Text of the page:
Duluth's Watson Ready for Vegas, National Tourney

By KBJR News 1

May 8, 2014 Updated May 8, 2014 at 2:46 PM CST

Duluth, MN (NNCNOW.com) --- It was love at first fight.

"I won my first fight in a 41–second knockout," said Duluth's Ryan Watson. "I was like, oh, I kind of like this, you know."

Fast forward eight years, and now Watson is among the sport's elite amateurs.

"He's one of the best in the country," said Watson's assistant trainer, Tim Perrault.

"Ryan's right there competing with the best of them now," said head trainer Aaron Resperg.

He wasn't always among the best, though. During his middle school years in the Twin Cities, Watson struggled to stay afloat.

"I was getting in trouble a lot through about eighth grade." he said. "I got expelled from my schools. Just getting in trouble non–stop. Especially down there, trouble just finds you everywhere."

To get away from that trouble, Watson moved to the Northland to live with his Dad.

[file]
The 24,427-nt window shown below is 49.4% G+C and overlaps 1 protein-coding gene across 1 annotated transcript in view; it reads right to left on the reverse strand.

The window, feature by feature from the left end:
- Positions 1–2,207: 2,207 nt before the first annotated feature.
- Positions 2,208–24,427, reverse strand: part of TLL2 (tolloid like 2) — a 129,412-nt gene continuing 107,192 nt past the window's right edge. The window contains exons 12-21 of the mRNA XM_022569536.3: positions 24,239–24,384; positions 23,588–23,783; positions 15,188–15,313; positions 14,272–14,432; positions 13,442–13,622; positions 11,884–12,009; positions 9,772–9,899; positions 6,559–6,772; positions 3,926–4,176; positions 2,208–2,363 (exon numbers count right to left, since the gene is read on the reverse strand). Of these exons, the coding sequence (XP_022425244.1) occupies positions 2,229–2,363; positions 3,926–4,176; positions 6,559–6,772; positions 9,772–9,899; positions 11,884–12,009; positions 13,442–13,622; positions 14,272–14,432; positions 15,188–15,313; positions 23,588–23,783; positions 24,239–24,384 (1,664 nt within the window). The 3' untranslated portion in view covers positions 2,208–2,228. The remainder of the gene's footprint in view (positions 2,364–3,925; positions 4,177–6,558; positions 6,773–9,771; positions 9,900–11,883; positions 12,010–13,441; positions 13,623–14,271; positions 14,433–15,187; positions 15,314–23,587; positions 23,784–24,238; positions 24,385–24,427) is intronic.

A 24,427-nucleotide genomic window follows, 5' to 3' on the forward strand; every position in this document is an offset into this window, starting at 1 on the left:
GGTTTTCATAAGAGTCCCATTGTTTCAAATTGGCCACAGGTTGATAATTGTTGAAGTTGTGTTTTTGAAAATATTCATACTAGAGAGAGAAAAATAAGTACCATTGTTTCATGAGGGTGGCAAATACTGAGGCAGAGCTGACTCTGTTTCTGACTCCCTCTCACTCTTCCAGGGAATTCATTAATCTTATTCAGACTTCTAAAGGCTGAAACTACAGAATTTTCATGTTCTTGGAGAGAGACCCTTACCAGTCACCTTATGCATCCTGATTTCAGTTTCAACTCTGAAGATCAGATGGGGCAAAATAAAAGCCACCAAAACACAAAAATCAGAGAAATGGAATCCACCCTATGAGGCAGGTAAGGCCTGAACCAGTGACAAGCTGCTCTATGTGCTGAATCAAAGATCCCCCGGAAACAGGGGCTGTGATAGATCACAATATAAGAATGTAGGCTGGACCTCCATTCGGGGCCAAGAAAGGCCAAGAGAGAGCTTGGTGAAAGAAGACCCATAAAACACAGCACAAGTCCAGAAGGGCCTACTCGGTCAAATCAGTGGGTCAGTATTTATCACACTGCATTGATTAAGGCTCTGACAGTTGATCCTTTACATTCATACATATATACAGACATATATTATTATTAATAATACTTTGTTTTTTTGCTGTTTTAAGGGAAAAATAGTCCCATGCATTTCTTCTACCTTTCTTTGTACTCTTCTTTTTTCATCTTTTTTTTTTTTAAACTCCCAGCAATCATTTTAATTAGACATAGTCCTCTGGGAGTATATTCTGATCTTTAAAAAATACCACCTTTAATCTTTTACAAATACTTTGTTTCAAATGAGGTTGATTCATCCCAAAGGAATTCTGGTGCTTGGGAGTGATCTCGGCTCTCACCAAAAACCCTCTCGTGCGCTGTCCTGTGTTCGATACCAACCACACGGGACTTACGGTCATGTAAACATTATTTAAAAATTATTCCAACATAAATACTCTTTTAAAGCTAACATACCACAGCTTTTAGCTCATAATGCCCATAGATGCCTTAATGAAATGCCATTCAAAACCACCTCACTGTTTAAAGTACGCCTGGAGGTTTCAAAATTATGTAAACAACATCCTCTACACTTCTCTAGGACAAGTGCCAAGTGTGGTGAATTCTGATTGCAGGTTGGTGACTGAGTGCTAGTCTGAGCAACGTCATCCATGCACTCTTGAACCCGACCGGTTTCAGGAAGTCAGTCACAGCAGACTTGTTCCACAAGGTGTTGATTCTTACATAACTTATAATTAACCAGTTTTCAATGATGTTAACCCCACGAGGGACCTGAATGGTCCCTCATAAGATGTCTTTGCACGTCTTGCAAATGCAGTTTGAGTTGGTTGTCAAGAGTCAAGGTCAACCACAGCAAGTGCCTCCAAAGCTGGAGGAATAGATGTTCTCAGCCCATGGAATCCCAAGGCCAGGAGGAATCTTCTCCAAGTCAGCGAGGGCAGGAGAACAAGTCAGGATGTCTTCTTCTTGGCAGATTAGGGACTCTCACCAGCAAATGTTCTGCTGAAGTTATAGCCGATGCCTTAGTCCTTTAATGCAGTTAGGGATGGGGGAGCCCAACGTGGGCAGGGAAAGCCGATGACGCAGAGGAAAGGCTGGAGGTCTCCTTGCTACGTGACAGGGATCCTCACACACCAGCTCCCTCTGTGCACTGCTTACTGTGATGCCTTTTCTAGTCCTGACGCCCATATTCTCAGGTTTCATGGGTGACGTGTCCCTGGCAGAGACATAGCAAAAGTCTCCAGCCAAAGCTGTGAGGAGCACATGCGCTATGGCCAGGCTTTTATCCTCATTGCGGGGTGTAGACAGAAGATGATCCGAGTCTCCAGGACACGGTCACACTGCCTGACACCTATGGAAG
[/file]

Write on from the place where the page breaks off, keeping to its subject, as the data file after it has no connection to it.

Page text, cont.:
It was then that he found his second home at the gym.

"It just keeps me busy," Watson said. "If you're in here, you can't be in the streets. You can't be doing other things, you know. Boxing is such discipline."

It's that same discipline that might make Watson a national champion.

Besides moving from Minneapolis to Duluth, Watson also made another move: from super–heavyweight to heavyweight. He says that's made all the difference."

"I was weighing in at 220, fighting guys 6'5", 265 or 280," he said. "It was a little much so I took a step down and got in better shape. I feel like a whole different fighter at 201."

"The last guy he fought at super–heavyweight was 6'6" so that's a pretty good–size guy," Perrault said. "Ryan's 6'1", but he's not that huge. The guys he's fighting now are in his same height range."

Finally matched against guys his size, head coach Aaron Resperg likes his chances in Vegas next week.

"He's been in with all of the big boys and big names in amateur boxing in the United States. When they draw him, they know they have a fight," he said.

Posted by Sarah Wheeler
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